The volume of available online information on estate and gift tax issues and advanced estate planning techniques is staggering and there is no shortage of web based services offering the sale of “basic” estate planning documents.
The consequences of using generic forms, without first obtaining quality legal advice, can be devastating. Some real world examples of costly mistakes caused by online forms or estate plans implemented without the advice of qualified counsel include:
The client signed an online power of attorney. The form did not include a grant of authority to the attorney-in-fact to make gifts. When the client became incapacitated, the family was limited in its ability to engage in estate planning to reduce the impact of federal and state estate taxes.
The decedent signed a Will bequeathing an asset to certain beneficiaries. The decedent had also signed a form purporting to give the decedent’s interest in the same asset to different beneficiaries. The cost to resolve the dispute approached the value of the asset at issue.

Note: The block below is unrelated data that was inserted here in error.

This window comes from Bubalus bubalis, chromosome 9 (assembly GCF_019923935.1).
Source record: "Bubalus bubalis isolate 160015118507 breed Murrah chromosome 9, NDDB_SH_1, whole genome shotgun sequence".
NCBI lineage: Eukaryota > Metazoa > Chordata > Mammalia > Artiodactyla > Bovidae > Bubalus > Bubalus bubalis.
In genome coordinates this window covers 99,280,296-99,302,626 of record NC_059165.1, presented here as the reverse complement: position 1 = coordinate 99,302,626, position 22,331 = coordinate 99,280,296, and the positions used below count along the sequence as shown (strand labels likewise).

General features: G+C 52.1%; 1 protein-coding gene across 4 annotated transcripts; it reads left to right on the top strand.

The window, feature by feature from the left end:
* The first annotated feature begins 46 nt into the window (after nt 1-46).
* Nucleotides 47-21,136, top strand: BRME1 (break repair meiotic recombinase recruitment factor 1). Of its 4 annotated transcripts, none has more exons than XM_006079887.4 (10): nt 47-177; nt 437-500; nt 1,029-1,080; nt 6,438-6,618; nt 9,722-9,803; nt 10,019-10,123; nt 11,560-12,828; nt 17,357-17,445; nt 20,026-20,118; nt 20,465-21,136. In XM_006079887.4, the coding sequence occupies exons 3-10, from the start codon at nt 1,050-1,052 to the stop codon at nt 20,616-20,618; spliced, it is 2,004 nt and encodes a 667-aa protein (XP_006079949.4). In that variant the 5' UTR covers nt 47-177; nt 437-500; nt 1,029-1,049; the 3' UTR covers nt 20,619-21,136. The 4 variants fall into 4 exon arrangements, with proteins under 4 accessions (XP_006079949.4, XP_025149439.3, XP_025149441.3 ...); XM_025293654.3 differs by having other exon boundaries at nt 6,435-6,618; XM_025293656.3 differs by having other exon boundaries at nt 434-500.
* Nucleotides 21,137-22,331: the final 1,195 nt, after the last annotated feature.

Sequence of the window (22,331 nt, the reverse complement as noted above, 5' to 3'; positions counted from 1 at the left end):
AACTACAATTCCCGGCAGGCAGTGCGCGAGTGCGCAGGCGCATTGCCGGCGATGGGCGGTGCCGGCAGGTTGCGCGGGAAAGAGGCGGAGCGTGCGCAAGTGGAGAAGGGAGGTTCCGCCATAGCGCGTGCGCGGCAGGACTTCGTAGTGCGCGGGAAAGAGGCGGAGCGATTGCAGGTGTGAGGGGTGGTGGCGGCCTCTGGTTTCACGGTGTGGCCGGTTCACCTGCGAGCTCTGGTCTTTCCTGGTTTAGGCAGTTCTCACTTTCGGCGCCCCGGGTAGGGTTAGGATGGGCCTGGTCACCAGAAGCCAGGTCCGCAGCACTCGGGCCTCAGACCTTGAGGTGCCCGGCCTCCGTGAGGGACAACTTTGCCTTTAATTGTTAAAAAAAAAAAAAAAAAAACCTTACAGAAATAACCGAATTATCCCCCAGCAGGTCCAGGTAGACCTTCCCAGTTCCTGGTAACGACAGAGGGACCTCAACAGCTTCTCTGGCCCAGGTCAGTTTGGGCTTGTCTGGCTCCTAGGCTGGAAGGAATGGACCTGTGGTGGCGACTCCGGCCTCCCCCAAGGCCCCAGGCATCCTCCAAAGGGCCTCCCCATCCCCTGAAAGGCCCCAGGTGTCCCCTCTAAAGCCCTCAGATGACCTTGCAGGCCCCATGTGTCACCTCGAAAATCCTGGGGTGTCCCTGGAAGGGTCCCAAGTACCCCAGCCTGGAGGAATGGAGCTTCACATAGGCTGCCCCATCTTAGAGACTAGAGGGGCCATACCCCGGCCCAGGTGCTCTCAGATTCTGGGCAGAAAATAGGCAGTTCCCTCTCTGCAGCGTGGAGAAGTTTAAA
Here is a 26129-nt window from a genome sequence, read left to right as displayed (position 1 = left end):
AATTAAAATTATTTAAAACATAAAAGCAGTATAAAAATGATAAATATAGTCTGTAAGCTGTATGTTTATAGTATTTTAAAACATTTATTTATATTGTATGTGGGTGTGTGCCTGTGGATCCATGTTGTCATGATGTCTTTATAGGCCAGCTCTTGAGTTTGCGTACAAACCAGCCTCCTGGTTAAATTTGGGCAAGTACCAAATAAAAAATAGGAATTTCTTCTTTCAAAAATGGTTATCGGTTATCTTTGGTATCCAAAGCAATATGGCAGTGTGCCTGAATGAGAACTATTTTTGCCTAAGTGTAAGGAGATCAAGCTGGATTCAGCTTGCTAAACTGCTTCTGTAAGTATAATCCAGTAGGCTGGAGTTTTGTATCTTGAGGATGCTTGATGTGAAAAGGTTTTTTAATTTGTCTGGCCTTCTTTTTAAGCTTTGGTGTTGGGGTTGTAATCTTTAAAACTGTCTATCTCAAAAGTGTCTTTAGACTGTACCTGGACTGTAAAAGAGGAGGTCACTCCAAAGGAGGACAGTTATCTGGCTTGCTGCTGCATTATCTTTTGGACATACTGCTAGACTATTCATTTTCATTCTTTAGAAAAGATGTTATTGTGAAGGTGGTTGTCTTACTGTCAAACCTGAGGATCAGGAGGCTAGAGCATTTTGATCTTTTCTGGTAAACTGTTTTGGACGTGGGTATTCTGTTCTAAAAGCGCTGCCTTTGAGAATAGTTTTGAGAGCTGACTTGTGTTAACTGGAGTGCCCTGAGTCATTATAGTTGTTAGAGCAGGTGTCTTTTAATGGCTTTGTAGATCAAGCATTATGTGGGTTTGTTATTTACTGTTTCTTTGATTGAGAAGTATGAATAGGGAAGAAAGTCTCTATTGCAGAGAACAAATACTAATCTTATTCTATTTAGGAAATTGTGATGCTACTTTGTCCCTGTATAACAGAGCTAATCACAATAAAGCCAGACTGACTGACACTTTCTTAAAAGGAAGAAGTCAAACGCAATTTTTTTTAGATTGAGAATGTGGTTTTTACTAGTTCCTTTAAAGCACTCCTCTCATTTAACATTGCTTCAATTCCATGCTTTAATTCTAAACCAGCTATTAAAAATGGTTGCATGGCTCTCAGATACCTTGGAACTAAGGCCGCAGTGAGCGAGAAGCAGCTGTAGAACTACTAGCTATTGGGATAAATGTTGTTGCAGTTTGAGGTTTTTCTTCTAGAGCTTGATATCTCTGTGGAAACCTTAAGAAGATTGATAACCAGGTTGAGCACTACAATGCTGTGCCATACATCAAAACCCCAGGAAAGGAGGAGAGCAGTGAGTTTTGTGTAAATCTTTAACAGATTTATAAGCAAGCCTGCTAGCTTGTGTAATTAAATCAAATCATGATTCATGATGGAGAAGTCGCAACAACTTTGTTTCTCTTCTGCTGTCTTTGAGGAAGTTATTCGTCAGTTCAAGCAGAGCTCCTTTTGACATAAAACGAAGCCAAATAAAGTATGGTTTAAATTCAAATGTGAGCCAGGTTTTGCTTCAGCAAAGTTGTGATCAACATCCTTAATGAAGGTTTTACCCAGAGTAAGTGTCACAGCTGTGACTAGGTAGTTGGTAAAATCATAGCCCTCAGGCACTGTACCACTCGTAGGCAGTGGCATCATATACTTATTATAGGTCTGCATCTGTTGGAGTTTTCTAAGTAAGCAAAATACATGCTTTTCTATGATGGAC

Before you sign any estate planning document, an experienced estate planning attorney will review: (i) the value and titling of your assets; (ii) your goals and objectives; (iii) the extent to which your intended beneficiaries require asset protection trusts or trusts which will not disqualify them for needed government benefit programs; (iv) the beneficiary designations for your non-probate assets; (v) premarital or post marital agreements; (vi) trusts created by others which grant you powers of appointment or other rights; (vii) prior divorce agreements obligating you or your estate to provide or receive benefits in the event you or your former spouse dies; (viii) prior trusts you have established; (ix) prior gifts you have made and gift tax returns you have filed; (x) the citizenship of the parties; and (xi) the complicated federal and state estate, inheritance and income tax issues.
Without an understanding of the impact that each one of these issues has on a client’s plan, a generic, fill-in-the-blank form is at best, of limited value. The actual consequences of signing a generic form can be far worse — a document signed without competent legal advice can mandate a distribution the client never intended, trigger unnecessary or increased estate, gift, generation-skipping transfer, income or capital gains taxes or allocate such taxes in an inequitable manner.